Those num­bers rep­res­ent an in­crease of 2.5 to 3 per­cent over the bucks they shelled out last year, which is smal­ler than the 5.9-per­cent gain re­tail­ers saw in 2010 com­pared to their 2009 hol­i­day haul.

Al­though the U.S. Com­merce De­part­ment has re­por­ted con­sumer spend­ing has been rising, shop­pers told De­loitte they want good deals. Al­most 40 per­cent said they ex­pect the eco­nomy to get worse and 65 per­cent be­lieve prices are high­er than they were last year.

“Des­pite some re­lief from en­ergy prices, con­sumers may feel the strain from food, ap­par­el and oth­er cat­egor­ies where prices are markedly high­er com­pared to the pre­vi­ous hol­i­day sea­son,” said De­loitte’s chief eco­nom­ist, Carl Steidtmann.

Forty-two per­cent of the sur­vey re­spond­ents said they will curb their hol­i­day spend­ing this year be­cause of house­hold ex­penses or high en­ergy costs. Fifty-eight per­cent, however, ex­pect to spend the same or more this year.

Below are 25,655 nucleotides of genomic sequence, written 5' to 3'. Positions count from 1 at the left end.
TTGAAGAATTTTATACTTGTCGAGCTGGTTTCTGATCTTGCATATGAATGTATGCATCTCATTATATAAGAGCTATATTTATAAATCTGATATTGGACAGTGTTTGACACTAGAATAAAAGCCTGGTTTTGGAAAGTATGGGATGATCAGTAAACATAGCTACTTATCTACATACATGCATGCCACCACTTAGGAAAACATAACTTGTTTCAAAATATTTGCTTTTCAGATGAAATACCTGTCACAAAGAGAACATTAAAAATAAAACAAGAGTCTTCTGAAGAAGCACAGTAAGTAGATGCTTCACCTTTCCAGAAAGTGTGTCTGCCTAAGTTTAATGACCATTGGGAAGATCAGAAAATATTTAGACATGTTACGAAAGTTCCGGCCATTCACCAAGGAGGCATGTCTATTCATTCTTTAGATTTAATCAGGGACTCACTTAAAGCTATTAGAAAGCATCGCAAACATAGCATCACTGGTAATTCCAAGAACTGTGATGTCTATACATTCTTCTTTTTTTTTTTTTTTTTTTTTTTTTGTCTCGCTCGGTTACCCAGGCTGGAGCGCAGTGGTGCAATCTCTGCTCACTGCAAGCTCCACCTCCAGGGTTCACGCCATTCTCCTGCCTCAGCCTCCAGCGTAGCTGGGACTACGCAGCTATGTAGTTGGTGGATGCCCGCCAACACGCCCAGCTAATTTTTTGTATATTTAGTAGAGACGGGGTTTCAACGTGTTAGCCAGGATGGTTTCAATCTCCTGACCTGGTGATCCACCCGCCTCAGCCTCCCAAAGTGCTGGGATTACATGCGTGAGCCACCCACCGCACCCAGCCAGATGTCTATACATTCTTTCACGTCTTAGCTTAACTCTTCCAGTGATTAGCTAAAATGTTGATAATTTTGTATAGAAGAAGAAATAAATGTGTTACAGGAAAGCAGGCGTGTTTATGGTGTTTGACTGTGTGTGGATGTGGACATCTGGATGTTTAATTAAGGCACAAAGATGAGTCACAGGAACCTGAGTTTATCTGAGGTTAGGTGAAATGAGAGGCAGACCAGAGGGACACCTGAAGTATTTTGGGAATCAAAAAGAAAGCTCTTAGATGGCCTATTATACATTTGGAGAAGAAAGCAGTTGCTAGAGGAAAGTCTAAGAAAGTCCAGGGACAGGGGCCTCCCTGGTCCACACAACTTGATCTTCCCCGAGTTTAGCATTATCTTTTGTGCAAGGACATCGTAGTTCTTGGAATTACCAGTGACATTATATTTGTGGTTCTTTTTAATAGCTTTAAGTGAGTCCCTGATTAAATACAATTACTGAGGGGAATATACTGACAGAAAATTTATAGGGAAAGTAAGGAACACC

Keep­ing to what has be­come a four-year de­clin­ing trend, each shop­per is ex­pec­ted to buy 14.7 hol­i­day gifts this year. Last year, they each bought 16.8, down from 2009’s 18.2.

Sur­vey re­spond­ents who are in house­holds that earn $100,000 or more a year ex­pect to pay $812 on gifts. Those from house­holds who earn un­der $100,000, however, are ex­pec­ted to cut their spend­ing this year by 26 per­cent and pay $291 for their gifts.

An­oth­er 2011 wrinkle is that the gift card is no longer the No. 1 Christ­mas present. Al­though 45 per­cent said they would give out gift cards, which is more than last year’s 44 per­cent, 48 per­cent of the sur­vey re­spond­ents said they would give cloth­ing. Cash also slipped. Only a quarter of the re­spond­ents said they’d hand out dol­lars. That’s down 7 per­cent from last year.